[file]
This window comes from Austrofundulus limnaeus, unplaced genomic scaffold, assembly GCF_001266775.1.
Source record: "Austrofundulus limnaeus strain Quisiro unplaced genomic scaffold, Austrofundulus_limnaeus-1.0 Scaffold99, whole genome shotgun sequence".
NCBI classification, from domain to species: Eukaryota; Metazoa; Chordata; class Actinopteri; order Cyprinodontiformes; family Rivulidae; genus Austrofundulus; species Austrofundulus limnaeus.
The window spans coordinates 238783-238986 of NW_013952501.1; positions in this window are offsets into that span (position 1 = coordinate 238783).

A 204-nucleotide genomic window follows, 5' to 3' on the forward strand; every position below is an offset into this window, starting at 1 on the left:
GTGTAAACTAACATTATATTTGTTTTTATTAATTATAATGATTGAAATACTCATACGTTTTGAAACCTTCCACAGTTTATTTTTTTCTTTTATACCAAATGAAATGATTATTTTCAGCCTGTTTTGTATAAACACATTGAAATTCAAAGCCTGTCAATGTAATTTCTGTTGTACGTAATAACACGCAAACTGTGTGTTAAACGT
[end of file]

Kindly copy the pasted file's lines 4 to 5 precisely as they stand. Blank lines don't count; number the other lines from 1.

The window spans coordinates 238783-238986 of NW_013952501.1; positions in this window are offsets into that span (position 1 = coordinate 238783).

A 204-nucleotide genomic window follows, 5' to 3' on the forward strand; every position below is an offset into this window, starting at 1 on the left: